This frees you to observe the show objectively. If you have no interest in the products and services being offered, you can then judge each exhibit on its merits. You have just been handed a set of baby eyes -- use them to discover what attracts your attention, what catches your eye, what makes you laugh, smile, and want to learn more. Also, pay attention to what makes you cranky, what makes your head hurt, and what makes you long for a 'time out'.
When you get back, consider what you've learned. What positive elements can you emulate in your exhibit? What negative elements are you doing, perhaps unconsciously, that you need to eliminate?
Recruit Someone Else
Another method of acquiring baby eyes involves bringing someone to a tradeshow who has never attended one before. Ideally, this should be someone who has never attended any kind of industry event -- perhaps a new employee or someone from your company who doesn't get out of the office much. Even better – a child! Let them loose on the floor, either accompanying them while they wander, or alone.
Take note of their observations. Remember, someone with baby eyes might be amazed by something you've seen a million times -- don't discount their experience. You're looking for their objective opinion. If you've seen something a million times and it still has the power to amaze and entice a new viewer, that something is an effective marketing tool. Is it one that you’re using?
Bringing children onto the show floor is a specific tactic taken very seriously by exhibitors at the International Amusement Park and Attractions show. Since many of the exhibitors sell rides aimed at children, they want the opportunity to observe reactions and ask for their opinions.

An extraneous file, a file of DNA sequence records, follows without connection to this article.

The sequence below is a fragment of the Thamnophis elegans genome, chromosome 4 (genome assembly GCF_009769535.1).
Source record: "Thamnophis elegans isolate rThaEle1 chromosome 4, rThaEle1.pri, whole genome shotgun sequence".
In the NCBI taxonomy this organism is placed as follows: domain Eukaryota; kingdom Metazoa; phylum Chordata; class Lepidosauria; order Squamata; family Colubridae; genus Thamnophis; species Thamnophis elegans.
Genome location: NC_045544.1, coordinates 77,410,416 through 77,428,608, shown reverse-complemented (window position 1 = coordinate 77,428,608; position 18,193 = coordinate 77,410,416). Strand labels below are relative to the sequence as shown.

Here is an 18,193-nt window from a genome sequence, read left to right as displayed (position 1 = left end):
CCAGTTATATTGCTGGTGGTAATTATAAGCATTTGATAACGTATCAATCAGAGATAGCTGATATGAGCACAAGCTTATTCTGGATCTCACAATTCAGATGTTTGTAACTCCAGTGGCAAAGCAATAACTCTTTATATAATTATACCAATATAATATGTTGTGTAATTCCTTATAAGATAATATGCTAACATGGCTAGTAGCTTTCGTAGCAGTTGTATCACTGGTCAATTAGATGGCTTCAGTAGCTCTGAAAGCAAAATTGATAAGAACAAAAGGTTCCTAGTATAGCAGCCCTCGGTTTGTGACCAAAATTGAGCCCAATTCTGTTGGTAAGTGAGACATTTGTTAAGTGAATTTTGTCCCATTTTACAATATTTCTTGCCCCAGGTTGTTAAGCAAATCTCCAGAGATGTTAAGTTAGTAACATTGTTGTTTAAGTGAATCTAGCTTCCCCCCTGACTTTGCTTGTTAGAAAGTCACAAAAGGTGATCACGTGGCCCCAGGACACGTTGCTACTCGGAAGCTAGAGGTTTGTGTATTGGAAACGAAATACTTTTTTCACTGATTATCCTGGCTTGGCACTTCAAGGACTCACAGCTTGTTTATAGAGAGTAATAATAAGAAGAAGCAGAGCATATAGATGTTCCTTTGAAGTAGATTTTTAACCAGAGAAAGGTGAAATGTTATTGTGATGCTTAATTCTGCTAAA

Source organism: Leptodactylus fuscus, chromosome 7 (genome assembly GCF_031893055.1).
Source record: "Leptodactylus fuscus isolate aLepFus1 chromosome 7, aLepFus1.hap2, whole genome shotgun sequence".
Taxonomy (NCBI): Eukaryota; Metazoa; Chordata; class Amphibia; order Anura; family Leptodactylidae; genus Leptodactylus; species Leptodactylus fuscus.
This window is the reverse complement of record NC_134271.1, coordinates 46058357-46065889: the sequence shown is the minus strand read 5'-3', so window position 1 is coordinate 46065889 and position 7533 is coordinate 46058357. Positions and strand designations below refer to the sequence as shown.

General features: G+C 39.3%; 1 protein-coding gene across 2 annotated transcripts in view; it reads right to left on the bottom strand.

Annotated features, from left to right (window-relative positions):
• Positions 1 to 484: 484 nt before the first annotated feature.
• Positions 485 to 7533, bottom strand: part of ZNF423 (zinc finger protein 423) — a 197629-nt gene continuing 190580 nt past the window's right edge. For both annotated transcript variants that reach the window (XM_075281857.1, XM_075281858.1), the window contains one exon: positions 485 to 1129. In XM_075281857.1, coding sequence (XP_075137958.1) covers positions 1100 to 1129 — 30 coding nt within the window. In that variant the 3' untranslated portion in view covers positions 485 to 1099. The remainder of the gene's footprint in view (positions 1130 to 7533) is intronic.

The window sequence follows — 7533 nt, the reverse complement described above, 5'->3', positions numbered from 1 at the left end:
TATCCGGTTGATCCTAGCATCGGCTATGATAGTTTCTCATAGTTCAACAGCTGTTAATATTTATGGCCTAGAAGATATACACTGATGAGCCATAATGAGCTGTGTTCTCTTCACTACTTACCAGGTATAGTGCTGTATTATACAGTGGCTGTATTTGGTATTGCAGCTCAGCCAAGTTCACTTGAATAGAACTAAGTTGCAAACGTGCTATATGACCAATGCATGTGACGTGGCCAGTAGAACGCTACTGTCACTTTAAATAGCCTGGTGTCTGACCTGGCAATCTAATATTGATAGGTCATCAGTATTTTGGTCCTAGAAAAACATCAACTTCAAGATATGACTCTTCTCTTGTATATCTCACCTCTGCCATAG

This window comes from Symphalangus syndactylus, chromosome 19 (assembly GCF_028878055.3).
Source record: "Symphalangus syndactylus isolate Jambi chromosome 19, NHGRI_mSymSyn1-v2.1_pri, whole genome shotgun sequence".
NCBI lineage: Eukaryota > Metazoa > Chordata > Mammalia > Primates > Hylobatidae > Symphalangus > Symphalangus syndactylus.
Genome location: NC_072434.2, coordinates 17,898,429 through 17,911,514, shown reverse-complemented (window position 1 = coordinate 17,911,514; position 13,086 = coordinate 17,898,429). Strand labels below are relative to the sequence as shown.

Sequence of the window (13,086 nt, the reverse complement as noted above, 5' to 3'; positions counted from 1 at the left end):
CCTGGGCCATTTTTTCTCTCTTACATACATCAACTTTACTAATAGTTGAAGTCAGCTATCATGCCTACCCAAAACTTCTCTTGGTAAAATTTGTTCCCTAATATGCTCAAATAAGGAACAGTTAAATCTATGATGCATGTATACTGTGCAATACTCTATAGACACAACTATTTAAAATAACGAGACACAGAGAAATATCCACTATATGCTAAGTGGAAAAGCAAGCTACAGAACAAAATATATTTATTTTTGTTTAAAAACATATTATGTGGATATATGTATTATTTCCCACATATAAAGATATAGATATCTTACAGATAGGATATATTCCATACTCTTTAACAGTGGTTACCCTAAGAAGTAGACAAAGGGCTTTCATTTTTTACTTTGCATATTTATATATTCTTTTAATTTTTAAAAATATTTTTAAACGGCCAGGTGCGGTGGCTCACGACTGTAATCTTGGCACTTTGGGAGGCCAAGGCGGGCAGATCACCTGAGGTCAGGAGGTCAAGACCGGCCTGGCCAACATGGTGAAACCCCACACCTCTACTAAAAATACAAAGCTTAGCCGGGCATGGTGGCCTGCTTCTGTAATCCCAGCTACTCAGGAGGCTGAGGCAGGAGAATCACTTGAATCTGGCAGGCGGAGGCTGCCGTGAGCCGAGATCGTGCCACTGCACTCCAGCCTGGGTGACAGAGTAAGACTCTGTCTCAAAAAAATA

Flip Your Perspective
If you spend most of your time directing a booth team, spend one show actually working the booth. However, if you're usually the one shaking hands and asking questions, devote one show to walking the aisles as an attendee.
Changing your role helps you see the show in an entirely new way. It's easy to forget what your booth staffers go through in a day when you're not doing it yourself. If you're trapped in a booth for the entire show, you lose your sense of what the attendees experience. Give it a try. Look and listen and you’ll be surprised at what comes into view from either side of the aisle.
Baby Eyes at the End of the Day
After you've viewed the show with baby eyes, it's time to look at your own exhibit with this new found tool. This is difficult -- often impossible to be critical or even objective of something you've worked so hard on. I recommend recruiting baby eyes for this -- and recruit them from someone who has the freedom to speak openly and objectively without fear of consequences.
Remember, baby eyes will allow you to discover many things. You don't have to give them all equal weight. At the end of the day, you'll have this mass of observations. Assess them carefully. Some will be eye-openers, while others will cause your eyes to roll. Integrate those eye-opening thoughts into your planning process, doing what you can to bring some of the magic and wonder back to your exhibit. You’ll be pleased you did as your next show participation should demonstrate some new and improved results.
Susan Friedmann may be contacted at http://www.thetradeshowcoach.com/index.html firstname.lastname@example.org and http://www.richesinniches.com/index.php
Written by Susan A. Friedmann, CSP, The Tradeshow Coach, Lake Placid, NY, author: “Meeting & Event Planning for Dummies,” working with companies to improve their meeting and event success through coaching, consulting and training. For a free copy of “10 Common Mistakes Exhibitors Make”, e-mail: email@example.com; website: http://www.thetradeshowcoach.com/index.html